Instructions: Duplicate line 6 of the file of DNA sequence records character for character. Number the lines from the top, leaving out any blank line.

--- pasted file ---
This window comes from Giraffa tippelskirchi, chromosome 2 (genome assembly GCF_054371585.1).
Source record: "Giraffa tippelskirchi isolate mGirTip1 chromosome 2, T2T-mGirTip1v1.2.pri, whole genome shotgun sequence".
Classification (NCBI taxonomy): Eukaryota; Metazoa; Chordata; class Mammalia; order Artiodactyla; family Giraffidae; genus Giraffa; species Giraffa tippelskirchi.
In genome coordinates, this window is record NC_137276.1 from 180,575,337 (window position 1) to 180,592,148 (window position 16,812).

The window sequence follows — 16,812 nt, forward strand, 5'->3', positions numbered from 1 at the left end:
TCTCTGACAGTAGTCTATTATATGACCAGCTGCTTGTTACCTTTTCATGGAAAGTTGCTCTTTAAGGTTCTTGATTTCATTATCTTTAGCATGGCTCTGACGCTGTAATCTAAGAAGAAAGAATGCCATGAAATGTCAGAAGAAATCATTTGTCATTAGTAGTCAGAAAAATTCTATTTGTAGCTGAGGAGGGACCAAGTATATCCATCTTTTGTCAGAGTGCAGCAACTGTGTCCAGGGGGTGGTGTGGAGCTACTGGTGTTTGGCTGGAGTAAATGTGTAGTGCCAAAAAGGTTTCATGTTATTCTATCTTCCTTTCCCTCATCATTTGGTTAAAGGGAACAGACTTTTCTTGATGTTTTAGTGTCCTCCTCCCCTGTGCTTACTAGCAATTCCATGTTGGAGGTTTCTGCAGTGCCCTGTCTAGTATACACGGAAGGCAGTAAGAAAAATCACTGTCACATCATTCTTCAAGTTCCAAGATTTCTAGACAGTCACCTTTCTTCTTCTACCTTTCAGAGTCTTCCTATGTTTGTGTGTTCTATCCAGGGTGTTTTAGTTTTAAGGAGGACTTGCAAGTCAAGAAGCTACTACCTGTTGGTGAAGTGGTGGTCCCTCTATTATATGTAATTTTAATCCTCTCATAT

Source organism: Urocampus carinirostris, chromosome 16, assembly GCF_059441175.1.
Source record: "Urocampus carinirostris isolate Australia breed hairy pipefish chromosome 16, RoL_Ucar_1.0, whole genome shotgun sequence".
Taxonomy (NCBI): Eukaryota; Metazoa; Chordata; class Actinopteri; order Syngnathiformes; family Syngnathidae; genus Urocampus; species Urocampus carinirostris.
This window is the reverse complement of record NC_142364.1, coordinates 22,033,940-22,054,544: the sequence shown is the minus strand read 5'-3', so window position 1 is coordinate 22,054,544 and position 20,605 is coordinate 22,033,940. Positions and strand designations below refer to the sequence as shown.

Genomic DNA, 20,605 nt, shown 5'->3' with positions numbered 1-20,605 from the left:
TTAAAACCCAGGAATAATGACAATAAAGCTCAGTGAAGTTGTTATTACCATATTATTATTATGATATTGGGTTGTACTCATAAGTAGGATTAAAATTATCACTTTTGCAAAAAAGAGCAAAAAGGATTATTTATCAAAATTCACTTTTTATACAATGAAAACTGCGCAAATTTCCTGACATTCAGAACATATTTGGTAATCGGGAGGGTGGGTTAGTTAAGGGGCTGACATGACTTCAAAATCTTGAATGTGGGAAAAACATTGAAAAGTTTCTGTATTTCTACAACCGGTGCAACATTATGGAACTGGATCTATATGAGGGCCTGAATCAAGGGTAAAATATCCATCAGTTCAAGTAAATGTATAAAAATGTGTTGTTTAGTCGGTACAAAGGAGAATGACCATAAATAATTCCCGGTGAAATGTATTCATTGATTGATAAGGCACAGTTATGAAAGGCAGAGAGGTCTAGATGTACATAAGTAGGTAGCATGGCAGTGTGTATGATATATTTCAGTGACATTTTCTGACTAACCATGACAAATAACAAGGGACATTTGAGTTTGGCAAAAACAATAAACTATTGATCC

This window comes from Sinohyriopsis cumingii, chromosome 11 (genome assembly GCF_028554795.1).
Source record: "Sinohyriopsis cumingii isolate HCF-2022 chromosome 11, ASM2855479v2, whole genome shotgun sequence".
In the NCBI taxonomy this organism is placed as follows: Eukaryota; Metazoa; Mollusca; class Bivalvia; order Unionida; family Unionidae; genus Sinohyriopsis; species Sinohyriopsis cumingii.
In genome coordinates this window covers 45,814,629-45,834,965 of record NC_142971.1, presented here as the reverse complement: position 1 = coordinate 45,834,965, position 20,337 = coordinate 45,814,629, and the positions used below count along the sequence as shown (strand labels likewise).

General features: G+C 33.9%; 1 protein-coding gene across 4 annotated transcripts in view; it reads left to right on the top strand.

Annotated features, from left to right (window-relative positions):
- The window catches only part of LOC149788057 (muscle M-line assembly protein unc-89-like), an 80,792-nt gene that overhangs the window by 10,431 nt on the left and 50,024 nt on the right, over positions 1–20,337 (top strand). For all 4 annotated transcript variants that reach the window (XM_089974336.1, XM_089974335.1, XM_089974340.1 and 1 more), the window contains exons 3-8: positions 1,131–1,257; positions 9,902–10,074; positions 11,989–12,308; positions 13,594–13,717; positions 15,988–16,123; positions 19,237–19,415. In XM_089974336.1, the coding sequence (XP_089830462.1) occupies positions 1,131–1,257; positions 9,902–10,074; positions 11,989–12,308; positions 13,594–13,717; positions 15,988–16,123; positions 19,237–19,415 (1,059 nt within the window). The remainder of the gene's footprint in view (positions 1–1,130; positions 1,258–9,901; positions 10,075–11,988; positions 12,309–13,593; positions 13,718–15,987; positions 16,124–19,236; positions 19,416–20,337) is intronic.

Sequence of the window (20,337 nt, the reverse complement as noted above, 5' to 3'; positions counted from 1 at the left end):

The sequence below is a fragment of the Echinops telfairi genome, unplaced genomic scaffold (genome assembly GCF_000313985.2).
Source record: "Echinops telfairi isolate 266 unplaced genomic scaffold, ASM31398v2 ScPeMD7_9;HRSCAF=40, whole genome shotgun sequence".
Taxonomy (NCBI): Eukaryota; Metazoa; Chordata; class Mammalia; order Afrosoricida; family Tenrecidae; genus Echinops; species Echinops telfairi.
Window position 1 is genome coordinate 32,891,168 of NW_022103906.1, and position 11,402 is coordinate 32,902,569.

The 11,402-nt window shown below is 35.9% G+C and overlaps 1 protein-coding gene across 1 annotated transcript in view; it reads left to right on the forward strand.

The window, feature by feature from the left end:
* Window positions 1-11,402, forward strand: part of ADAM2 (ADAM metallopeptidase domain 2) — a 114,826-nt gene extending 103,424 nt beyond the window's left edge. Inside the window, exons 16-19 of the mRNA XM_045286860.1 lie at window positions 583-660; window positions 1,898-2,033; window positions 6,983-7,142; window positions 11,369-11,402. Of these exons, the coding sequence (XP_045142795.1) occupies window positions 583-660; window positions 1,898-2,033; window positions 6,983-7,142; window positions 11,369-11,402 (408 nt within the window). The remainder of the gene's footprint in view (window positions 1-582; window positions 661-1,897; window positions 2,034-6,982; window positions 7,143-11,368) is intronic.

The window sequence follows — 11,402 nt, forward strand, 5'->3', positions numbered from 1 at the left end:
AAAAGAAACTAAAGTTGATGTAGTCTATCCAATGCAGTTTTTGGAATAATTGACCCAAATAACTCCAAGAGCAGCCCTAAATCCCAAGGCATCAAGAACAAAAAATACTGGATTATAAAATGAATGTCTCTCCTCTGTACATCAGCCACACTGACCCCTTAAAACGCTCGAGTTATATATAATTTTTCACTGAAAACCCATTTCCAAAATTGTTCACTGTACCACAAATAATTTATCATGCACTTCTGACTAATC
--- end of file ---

TCTCTGACAGTAGTCTATTATATGACCAGCTGCTTGTTACCTTTTCATGGAAAGTTGCTCTTTAAGGTTCTTGATTTCATTATCTTTAGCATGGCTCTGACGCTGTAATCTAAGAAGAAAGAATGCCATGAAATGTCAGAAGAAATCATTTGTCATTAGTAGTCAGAAAAATTCTATTTGTAGCTGAGGAGGGACCAAGTATATCCATCTTTTGTCAGAGTGCAGCAACTGTGTCCAGGGGGTGGTGTGGAGCTACTGGTGTTTGGCTGGAGTAAATGTGTAGTGCCAAAAAGGTTTCATGTTATTCTATCTTCCTTTCCCTCATCATTTGGTTAAAGGGAACAGACTTTTCTTGATGTTTTAGTGTCCTCCTCCCCTGTGCTTACTAGCAATTCCATGTTGGAGGTTTCTGCAGTGCCCTGTCTAGTATACACGGAAGGCAGTAAGAAAAATCACTGTCACATCATTCTTCAAGTTCCAAGATTTCTAGACAGTCACCTTTCTTCTTCTACCTTTCAGAGTCTTCCTATGTTTGTGTGTTCTATCCAGGGTGTTTTAGTTTTAAGGAGGACTTGCAAGTCAAGAAGCTACTACCTGTTGGTGAAGTGGTGGTCCCTCTATTATATGTAATTTTAATCCTCTCATAT